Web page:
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Research articles

ScienceAsia 47 (2021): 143-152 |doi: 10.2306/scienceasia1513-1874.2021.017


RHEB methylation in white blood cell, a novel candidate marker for breast cancer screening


Sutasinee Asayuta,b,+, Charoenchai Puttipanyalearsc,d,+, Prakasit Rattanatanyongc,d, Somchai Thanasitthichaie, Nakarin Kitkumthornf,*, Apiwat Mutirangurac,d,*

 
ABSTRACT:     Aberrant DNA methylation of tumor surrounding stromal cells is one of epigenetic changes, partly caused by the secretion of tumor cells. Here, we searched the tumor-induced DNA methylation profile in white blood cells (WBCs) caused by the secretion of breast cancer cell, that will be possible marker for breast cancer screening. Using DNA methylation microarray, we identified aberrant DNA methylated genes from co-culture model between healthy controls peripheral blood mononuclear cells (PBMCs) with 3 breast cancer cell lines. From bioinformatics analysis, six methylated CpG sites in 3 validation genes were selected for preliminary test to determine the most effective CpG sites for detection in breast cancer patient WBCs using methylation-specific polymerase chain reaction (MSP). After test, the cg03998173 of RHEB was selected as a validation gene with the result of 100% sensitivity and 80% specificity. Later, this methylation marker determined in the WBCs from 200 breast cancer patients and 200 healthy controls by SYBR green-based real-time MSP (RT-MSP). The RHEB methylation were detected in WBCs from 188 (94%) breast cancer patients and 59 (29.50%) healthy controls with high sensitivity of 94% and specificity of 70.50% (P-value < 0.0001). In conclusion, tumor-induced DNA methylation in WBCs caused by the secretion of breast cancer cells can be effective tumor marker for breast cancer screening. The RHEB methylation is a new highly sensitive and specific tumor marker from DNA methylation change in white blood cells of breast cancer patient blood. Therefore, the RHEB methylation may be considered as a tumor marker for breast cancer screening.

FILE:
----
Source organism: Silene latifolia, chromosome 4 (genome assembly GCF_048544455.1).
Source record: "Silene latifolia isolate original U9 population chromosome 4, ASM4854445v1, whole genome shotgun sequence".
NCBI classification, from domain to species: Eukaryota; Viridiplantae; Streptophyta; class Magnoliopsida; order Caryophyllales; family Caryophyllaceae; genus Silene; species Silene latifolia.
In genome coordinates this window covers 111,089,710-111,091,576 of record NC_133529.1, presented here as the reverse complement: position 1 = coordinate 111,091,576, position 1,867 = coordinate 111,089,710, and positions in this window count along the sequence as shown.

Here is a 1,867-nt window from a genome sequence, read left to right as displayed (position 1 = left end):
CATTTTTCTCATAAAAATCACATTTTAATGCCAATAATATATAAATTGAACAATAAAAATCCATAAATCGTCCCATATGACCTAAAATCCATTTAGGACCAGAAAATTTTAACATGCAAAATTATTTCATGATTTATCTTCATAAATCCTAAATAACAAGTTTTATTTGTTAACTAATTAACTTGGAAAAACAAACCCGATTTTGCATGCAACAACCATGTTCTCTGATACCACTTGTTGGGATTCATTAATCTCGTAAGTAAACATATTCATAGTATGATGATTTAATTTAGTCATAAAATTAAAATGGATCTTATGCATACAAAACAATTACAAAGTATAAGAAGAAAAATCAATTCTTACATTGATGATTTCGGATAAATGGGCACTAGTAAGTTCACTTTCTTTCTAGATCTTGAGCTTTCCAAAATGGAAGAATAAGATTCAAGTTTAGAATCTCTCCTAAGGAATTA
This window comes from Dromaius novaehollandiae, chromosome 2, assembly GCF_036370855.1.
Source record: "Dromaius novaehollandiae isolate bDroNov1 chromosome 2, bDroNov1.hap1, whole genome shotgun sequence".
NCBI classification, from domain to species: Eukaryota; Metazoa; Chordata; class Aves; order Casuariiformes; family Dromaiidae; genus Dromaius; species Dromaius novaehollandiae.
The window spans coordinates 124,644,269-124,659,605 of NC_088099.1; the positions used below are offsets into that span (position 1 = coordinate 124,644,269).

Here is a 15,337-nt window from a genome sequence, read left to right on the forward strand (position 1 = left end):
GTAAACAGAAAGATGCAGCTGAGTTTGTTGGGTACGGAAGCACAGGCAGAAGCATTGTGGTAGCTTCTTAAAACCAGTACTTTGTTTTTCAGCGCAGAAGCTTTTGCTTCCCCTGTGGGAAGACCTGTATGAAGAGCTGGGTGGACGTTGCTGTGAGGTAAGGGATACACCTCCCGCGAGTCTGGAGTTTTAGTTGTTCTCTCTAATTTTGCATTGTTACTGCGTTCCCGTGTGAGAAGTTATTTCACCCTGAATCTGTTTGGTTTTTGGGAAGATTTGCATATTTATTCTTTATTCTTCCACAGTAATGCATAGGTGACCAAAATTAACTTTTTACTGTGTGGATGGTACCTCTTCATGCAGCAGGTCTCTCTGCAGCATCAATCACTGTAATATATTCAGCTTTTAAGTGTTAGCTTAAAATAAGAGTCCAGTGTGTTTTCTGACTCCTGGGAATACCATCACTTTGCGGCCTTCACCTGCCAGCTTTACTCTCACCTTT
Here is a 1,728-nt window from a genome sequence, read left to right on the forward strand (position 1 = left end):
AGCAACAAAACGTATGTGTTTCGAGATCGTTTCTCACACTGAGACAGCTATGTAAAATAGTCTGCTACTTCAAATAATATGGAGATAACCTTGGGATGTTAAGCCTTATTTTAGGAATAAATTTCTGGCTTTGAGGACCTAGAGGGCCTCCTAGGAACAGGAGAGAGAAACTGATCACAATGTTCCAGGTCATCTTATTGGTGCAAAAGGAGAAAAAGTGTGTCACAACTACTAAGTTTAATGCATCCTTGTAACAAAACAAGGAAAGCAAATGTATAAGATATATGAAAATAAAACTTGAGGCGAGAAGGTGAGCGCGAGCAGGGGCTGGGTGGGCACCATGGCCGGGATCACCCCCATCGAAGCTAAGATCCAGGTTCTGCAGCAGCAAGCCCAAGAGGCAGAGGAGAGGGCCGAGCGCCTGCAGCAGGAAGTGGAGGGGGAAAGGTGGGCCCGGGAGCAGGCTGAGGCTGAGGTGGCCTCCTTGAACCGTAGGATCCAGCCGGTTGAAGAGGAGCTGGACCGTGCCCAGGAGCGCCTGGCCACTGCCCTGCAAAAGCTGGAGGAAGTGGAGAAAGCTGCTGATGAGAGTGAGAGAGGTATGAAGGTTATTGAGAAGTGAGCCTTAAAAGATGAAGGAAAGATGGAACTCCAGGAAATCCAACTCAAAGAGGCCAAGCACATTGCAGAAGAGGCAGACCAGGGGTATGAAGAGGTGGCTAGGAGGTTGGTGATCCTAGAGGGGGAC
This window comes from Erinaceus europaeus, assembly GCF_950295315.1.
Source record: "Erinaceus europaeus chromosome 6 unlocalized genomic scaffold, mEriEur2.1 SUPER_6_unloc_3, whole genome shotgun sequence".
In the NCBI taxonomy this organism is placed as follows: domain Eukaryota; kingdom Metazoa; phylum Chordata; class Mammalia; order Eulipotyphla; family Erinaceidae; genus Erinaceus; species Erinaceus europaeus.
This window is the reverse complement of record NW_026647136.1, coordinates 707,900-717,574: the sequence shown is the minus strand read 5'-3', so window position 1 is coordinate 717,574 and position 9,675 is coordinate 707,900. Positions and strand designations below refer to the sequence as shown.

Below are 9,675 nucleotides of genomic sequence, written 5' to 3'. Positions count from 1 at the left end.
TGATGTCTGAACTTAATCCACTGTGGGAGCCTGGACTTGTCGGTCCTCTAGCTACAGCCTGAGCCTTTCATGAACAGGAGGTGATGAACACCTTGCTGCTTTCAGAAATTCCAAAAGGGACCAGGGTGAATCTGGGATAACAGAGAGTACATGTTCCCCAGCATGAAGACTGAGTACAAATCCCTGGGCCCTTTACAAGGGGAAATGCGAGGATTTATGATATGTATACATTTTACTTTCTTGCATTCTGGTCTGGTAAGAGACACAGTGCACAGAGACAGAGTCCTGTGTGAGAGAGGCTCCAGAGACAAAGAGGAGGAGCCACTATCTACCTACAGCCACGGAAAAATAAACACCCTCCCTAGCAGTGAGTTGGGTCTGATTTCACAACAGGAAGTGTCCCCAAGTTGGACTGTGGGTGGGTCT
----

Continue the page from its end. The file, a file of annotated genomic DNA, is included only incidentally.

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a Program of Medical Science, Faculty of Medicine, Chulalongkorn University, Bangkok 10330 Thailand
b Research Division, National Cancer Institute, Bangkok 10400 Thailand
c Department of Anatomy, Faculty of Medicine, Chulalongkorn University, Bangkok 10330 Thailand
d Center of Excellence in Molecular Genetics of Cancer and Human Diseases, Department of Anatomy, Faculty of Medicine, Chulalongkorn University, Bangkok 10330 Thailand
e Institute of Medical Research and Technology Assessment, Department of Medical Services, Ministry of Public Health, Nonthaburi 11000 Thailand
f Department of Oral Biology, Faculty of Dentistry, Mahidol University, Bangkok 10400 Thailand

* Corresponding author, E-mail: mapiwat@chula.ac.th, nakarinkit@gmail.com

Received 22 Oct 2020, Accepted 11 Dec 2020